The U.S. Preventive Services Task Force (USPSTF) has released new draft recommendations advising primary care doctors to offer or refer patients aged 6 years and older with obesity to behavioral counseling programs aimed at curbing excessive weight gain in youth.
New Guidelines Aim to Curb Rising Obesity Rates
The proposed recommendations aim to address the growing epidemic of obesity among America’s youth, which can pave the way for myriad health issues down the line. According to the USPSTF, about 20.6% of children and adolescents aged 2-19 have obesity, with higher rates among specific populations.
If finalized, these would be the first USPSTF recommendations specifically targeting weight management in children and teens. The guidance stresses the importance of early and intensive intervention, encouraging doctors to screen young patients for obesity starting at age 6 and offer or connect families with treatments shown to produce meaningful weight loss.
Behavioral Programs Endorsed for Kids Over 6
Specifically, the USPSTF recommends clinicians offer or refer patients aged 6 years or older with obesity to intensive, multicomponent behavioral intervention programs. These intensive counseling and lifestyle change programs can greatly improve outcomes compared to standard care or less intensive treatments.
The recommended programs focus on:
- Improving nutrition and healthy eating
- Increasing physical activity
- Decreasing sedentary behavior
- Strategies like stimulus control, self-monitoring, and positive reinforcement to help make lifestyle changes stick
Programs endorsed by USPSTF involve 26 or more hours of intervention over a 2-12 month timeframe. Depending on the child and family’s needs, they may take place one-on-one or with a group in-person, online, by phone, or through a combination of methods.
Weight Loss of 3-7% Seen in High-Quality Studies
The draft guidance is based on a review of 53 trials evaluating intensive behavioral interventions. Children and teens who participated saw significant improvements in weight status, including an average weight loss of 3-7% over 6-12 months.
Other benefits observed:
- Decreased BMI
- Improved cardiometabolic risk factors
- Enhanced quality of life
- Minimal harms
Additionally, a cost-effectiveness analysis found intensive multicomponent behavioral interventions for obesity in youth are reasonably priced healthcare strategies.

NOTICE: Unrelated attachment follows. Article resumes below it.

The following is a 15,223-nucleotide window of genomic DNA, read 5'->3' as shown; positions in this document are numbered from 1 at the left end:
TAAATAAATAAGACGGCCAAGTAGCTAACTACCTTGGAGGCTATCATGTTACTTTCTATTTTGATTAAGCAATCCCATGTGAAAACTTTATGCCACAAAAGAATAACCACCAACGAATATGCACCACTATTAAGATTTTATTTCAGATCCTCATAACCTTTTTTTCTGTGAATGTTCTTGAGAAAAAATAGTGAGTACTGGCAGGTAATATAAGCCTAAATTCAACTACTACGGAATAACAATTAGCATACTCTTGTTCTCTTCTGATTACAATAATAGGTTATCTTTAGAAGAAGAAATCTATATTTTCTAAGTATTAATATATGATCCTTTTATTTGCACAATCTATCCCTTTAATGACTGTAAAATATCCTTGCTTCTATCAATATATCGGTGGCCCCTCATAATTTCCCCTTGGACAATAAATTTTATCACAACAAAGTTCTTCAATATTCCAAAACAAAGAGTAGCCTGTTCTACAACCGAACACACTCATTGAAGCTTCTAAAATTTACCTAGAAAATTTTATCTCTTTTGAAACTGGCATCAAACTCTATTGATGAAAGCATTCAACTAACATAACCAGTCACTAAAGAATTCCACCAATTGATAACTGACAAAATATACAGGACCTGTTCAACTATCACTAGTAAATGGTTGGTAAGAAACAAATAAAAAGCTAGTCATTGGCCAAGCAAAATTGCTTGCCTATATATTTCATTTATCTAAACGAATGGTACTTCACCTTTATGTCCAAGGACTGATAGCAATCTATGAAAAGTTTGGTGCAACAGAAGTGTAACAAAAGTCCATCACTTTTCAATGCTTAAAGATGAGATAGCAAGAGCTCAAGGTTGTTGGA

Widespread Support from Health Groups
Numerous medical groups have endorsed the proposed recommendations, including the Endocrine Society, Obesity Medicine Association, Obesity Action Coalition, American Academy of Pediatrics, and The Obesity Society.
Experts widely agree earlier intervention offers the best chance to curb excessive weight gain in childhood that often carries on into adulthood. Childhood obesity can negatively impact nearly every organ system and is linked to a number of health risks:
|Obese youth have greater risk factors for cardiovascular disease like high blood pressure and cholesterol
|Up to 1 in 5 teens with obesity develop prediabetes
|Children with obesity have 2-3 times higher asthma rates
|Excess weight strains growing joints and bones
|Obesity can impact self-esteem and lead to depression/anxiety
By addressing obesity early through intensive lifestyle modification programs, doctors hope to circumvent myriad medical complications down the line.
Barriers to Access Remain
If finalized, advocates caution guidelines alone will not curb climbing childhood obesity rates across diverse populations. Systemic barriers around cost, transportation, parental leave from work, and tailoring programs to different cultures and languages will need to be addressed.
The Centers for Disease Control and Prevention reports obesity affects 25.6% of Hispanic youth, 24.8% of non-Hispanic Black youth, 16.6% of non-Hispanic White youth, and 11% of non-Hispanic Asian youth.
Lower income areas often have higher obesity rates too. Improving accessibility through insurance coverage, telehealth options, and local community partnerships will be key for guidance adoption.
Final Recommendation Expected in Coming Year
The USPSTF draft recommendations around screening and behavioral interventions for pediatric patients with obesity are open for public comment through January 9th.
After reviewing feedback, the Task Force will issue a final recommendation statement in 2024 on what preventive steps doctors should take to curb rising childhood obesity rates through early, intensive intervention approaches.
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